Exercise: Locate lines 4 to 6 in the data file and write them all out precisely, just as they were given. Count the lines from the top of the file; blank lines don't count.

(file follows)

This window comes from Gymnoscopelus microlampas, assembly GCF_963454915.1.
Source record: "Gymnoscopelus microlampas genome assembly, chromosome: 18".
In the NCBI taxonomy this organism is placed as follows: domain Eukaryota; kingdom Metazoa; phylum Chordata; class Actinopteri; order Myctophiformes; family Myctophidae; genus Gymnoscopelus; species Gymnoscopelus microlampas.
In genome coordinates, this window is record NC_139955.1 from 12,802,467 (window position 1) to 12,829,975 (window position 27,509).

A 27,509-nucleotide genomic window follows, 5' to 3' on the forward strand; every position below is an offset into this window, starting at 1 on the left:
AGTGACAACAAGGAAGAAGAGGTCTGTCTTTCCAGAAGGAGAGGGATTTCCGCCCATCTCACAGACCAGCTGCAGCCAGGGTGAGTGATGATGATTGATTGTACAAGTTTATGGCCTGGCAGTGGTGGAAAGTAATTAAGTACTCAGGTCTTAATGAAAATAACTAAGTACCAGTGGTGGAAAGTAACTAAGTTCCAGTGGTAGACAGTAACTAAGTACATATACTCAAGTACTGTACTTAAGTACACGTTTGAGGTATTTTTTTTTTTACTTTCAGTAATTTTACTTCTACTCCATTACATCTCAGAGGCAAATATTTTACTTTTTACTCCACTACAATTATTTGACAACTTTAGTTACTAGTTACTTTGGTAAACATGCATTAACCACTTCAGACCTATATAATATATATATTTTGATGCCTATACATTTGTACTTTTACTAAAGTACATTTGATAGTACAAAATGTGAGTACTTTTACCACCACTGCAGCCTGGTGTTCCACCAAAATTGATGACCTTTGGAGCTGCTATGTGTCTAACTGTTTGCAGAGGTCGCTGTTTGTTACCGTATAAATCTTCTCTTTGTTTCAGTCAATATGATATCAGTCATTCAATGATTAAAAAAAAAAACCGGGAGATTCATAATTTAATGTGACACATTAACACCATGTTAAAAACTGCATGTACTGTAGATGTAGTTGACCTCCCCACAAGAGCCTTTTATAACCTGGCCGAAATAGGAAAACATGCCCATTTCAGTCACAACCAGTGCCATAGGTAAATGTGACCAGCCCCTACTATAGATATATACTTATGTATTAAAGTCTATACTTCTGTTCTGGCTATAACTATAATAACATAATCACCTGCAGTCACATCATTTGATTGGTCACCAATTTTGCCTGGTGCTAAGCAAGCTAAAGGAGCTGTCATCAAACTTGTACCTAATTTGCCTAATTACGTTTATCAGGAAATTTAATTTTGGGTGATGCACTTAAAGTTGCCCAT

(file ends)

In genome coordinates, this window is record NC_139955.1 from 12,802,467 (window position 1) to 12,829,975 (window position 27,509).

A 27,509-nucleotide genomic window follows, 5' to 3' on the forward strand; every position below is an offset into this window, starting at 1 on the left:
AGTGACAACAAGGAAGAAGAGGTCTGTCTTTCCAGAAGGAGAGGGATTTCCGCCCATCTCACAGACCAGCTGCAGCCAGGGTGAGTGATGATGATTGATTGTACAAGTTTATGGCCTGGCAGTGGTGGAAAGTAATTAAGTACTCAGGTCTTAATGAAAATAACTAAGTACCAGTGGTGGAAAGTAACTAAGTTCCAGTGGTAGACAGTAACTAAGTACATATACTCAAGTACTGTACTTAAGTACACGTTTGAGGTATTTTTTTTTTTACTTTCAGTAATTTTACTTCTACTCCATTACATCTCAGAGGCAAATATTTTACTTTTTACTCCACTACAATTATTTGACAACTTTAGTTACTAGTTACTTTGGTAAACATGCATTAACCACTTCAGACCTATATAATATATATATTTTGATGCCTATACATTTGTACTTTTACTAAAGTACATTTGATAGTACAAAATGTGAGTACTTTTACCACCACTGCAGCCTGGTGTTCCACCAAAATTGATGACCTTTGGAGCTGCTATGTGTCTAACTGTTTGCAGAGGTCGCTGTTTGTTACCGTATAAATCTTCTCTTTGTTTCAGTCAATATGATATCAGTCATTCAATGATTAAAAAAAAAAACCGGGAGATTCATAATTTAATGTGACACATTAACACCATGTTAAAAACTGCATGTACTGTAGATGTAGTTGACCTCCCCACAAGAGCCTTTTATAACCTGGCCGAAATAGGAAAACATGCCCATTTCAGTCACAACCAGTGCCATAGGTAAATGTGACCAGCCCCTACTATAGATATATACTTATGTATTAAAGTCTATACTTCTGTTCTGGCTATAACTATAATAACATAATCACCTGCAGTCACATCATTTGATTGGTCACCAATTTTGCCTGGTGCTAAGCAAGCTAAAGGAGCTGTCATCAAACTTGTACCTAATTTGCCTAATTACGTTTATCAGGAAATTTAATTTTGGGTGATGCACTTAAAGTTGCCCAT